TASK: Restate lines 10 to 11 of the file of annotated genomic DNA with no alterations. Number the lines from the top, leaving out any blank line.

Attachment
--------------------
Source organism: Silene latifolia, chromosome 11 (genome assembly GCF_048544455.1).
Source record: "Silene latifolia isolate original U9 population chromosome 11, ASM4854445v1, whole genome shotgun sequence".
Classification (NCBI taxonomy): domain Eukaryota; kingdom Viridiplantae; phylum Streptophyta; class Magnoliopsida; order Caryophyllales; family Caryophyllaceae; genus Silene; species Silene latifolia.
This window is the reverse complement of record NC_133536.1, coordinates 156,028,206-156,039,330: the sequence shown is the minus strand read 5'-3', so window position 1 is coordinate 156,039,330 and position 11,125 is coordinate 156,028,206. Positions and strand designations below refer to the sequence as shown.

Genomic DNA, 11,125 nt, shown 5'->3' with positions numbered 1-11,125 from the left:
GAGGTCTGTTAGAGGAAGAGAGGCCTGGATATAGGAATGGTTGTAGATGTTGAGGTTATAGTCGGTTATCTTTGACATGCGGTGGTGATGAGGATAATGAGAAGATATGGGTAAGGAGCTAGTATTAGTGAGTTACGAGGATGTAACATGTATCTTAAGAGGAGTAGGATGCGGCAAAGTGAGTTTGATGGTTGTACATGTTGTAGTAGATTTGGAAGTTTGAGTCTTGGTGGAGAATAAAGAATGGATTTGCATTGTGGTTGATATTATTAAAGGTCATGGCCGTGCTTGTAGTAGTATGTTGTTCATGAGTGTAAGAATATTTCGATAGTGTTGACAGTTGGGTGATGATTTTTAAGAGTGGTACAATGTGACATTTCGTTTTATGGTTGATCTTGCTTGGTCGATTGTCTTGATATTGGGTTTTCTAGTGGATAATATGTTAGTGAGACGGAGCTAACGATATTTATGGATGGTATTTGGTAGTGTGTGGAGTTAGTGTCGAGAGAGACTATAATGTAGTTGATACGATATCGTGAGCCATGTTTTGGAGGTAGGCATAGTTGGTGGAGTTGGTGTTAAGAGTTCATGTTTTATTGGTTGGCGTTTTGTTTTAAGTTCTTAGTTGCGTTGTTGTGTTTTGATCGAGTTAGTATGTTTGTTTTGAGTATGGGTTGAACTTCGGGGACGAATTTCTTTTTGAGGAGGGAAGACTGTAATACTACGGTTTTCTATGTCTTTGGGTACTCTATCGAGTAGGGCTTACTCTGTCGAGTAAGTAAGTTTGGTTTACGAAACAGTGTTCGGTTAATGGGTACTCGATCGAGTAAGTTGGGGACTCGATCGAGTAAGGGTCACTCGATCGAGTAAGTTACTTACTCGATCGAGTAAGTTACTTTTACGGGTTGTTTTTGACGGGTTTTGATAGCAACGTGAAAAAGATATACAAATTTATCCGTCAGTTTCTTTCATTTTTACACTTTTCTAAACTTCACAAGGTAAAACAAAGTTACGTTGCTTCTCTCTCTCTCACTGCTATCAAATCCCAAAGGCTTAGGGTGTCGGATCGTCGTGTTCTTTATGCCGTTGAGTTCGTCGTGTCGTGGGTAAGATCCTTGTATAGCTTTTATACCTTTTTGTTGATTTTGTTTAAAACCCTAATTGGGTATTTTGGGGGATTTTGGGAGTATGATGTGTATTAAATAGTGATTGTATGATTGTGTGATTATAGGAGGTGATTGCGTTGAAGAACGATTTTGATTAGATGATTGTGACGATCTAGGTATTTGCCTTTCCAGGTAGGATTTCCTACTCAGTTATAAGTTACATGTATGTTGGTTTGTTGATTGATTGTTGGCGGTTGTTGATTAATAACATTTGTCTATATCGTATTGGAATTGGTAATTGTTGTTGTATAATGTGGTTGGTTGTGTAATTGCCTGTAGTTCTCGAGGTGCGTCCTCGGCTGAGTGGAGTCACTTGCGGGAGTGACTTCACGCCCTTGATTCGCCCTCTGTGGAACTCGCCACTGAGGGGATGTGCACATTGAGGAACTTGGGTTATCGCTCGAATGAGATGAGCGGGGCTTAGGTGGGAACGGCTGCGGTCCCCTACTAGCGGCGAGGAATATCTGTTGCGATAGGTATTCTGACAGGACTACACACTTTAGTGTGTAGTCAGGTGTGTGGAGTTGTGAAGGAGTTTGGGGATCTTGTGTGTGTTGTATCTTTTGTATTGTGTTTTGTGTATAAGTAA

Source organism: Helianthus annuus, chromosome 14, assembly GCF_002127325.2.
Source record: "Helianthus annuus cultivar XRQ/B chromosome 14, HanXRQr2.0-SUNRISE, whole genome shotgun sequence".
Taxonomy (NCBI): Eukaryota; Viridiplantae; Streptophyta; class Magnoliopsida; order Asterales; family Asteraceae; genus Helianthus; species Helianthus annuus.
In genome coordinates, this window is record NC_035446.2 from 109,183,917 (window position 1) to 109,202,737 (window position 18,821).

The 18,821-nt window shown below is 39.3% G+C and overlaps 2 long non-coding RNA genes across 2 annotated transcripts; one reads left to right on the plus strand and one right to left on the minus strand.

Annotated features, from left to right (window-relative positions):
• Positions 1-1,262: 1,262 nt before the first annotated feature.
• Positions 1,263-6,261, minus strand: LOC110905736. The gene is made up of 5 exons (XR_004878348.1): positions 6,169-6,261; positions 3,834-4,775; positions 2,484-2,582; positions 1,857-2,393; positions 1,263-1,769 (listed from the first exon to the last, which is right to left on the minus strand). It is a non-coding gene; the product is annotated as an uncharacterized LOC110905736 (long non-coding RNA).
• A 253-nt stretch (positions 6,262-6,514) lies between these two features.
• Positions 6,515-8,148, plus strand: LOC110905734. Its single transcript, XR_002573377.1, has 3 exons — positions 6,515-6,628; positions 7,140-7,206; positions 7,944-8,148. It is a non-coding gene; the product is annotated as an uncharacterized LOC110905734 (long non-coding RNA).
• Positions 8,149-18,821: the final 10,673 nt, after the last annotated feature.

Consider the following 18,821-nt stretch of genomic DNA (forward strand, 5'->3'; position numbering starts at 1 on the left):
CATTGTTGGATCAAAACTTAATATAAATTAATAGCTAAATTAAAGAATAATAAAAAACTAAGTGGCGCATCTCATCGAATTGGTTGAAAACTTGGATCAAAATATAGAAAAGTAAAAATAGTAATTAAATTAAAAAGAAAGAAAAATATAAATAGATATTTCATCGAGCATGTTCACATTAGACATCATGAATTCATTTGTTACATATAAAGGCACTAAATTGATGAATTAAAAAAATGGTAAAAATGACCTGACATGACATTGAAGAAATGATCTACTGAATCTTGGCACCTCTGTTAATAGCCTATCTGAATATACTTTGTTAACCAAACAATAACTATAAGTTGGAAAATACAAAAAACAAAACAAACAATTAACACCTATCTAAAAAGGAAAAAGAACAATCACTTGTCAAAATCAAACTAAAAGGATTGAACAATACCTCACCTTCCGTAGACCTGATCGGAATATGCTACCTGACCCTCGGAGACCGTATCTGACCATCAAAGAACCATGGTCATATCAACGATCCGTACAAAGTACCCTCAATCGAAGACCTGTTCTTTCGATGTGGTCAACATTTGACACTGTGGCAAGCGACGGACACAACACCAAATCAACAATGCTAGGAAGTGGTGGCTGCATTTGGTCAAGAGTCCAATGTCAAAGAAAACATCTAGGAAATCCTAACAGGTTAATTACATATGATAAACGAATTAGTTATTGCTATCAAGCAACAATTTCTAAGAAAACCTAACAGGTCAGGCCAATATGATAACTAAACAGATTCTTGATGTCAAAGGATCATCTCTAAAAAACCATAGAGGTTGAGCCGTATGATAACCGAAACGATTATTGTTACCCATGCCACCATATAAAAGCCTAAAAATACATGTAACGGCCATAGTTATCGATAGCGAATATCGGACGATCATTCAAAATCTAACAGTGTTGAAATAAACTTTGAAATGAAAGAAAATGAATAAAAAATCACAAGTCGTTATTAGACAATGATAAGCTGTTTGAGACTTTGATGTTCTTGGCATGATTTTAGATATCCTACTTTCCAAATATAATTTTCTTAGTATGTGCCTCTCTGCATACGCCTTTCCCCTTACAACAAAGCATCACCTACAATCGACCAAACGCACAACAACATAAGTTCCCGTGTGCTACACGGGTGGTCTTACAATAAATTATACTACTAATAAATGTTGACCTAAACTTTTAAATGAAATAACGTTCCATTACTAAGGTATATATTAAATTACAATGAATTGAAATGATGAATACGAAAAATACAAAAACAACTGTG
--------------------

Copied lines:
In genome coordinates, this window is record NC_035446.2 from 109,183,917 (window position 1) to 109,202,737 (window position 18,821).

The 18,821-nt window shown below is 39.3% G+C and overlaps 2 long non-coding RNA genes across 2 annotated transcripts; one reads left to right on the plus strand and one right to left on the minus strand.